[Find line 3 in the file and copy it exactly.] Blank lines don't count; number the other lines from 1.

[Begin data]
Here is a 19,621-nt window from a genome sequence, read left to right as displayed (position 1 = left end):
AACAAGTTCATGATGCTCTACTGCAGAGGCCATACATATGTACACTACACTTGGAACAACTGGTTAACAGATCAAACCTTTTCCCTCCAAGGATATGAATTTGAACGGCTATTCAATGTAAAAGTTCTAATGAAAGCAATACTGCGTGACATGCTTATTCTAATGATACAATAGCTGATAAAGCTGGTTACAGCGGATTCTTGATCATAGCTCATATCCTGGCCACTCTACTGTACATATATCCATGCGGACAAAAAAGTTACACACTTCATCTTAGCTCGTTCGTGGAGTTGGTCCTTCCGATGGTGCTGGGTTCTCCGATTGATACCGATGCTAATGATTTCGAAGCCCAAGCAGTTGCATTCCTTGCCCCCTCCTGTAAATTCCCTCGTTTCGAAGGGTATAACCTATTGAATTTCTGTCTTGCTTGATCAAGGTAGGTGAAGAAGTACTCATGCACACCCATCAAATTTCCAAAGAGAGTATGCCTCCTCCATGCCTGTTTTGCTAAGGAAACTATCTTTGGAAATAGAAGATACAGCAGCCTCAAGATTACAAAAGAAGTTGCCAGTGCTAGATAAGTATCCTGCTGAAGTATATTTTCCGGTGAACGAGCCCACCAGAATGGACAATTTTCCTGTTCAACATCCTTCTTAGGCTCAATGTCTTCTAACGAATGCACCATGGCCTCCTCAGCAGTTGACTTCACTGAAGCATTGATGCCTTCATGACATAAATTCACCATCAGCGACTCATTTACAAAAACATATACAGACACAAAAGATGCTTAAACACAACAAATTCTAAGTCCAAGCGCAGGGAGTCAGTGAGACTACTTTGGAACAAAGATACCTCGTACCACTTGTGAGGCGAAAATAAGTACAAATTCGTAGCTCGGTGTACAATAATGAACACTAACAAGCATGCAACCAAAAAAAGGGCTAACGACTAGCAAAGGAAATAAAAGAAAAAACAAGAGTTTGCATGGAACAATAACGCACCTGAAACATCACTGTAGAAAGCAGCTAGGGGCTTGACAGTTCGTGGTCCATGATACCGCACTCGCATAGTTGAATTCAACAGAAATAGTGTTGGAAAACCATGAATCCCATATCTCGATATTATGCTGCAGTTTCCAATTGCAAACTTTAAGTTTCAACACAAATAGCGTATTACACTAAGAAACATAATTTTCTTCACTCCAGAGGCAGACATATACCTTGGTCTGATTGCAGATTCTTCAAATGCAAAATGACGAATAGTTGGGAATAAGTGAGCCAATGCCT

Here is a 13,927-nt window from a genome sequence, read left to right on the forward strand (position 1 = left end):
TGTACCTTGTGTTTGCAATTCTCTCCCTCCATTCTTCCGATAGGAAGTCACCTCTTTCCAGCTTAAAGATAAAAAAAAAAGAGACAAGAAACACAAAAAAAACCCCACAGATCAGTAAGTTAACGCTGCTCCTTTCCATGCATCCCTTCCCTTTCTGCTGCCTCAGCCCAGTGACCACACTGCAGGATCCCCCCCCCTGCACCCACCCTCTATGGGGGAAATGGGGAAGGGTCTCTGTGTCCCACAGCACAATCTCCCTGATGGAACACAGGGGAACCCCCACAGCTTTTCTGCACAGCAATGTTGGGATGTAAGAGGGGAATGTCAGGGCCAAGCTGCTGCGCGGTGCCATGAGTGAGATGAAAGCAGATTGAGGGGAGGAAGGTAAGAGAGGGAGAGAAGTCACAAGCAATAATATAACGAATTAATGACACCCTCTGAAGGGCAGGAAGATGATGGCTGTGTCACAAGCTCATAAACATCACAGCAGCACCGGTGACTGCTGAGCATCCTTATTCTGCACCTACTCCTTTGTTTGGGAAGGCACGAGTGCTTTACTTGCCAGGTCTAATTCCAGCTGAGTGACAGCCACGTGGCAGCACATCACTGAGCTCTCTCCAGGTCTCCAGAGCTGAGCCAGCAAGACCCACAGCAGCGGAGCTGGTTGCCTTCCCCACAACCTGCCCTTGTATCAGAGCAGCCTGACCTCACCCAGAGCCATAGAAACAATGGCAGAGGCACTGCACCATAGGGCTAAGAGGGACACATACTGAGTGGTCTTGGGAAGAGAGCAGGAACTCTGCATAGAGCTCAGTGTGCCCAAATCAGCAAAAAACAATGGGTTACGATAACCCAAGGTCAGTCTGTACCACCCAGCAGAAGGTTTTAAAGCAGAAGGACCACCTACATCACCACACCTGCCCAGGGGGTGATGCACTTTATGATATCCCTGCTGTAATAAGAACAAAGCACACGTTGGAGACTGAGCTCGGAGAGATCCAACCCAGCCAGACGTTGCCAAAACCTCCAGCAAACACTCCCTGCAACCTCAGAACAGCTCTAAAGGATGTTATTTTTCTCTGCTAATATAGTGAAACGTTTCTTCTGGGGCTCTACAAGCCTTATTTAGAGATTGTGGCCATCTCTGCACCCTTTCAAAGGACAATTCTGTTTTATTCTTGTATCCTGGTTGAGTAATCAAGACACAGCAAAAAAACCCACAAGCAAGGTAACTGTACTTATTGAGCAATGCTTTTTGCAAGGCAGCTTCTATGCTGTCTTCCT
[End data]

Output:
Here is a 13,927-nt window from a genome sequence, read left to right on the forward strand (position 1 = left end):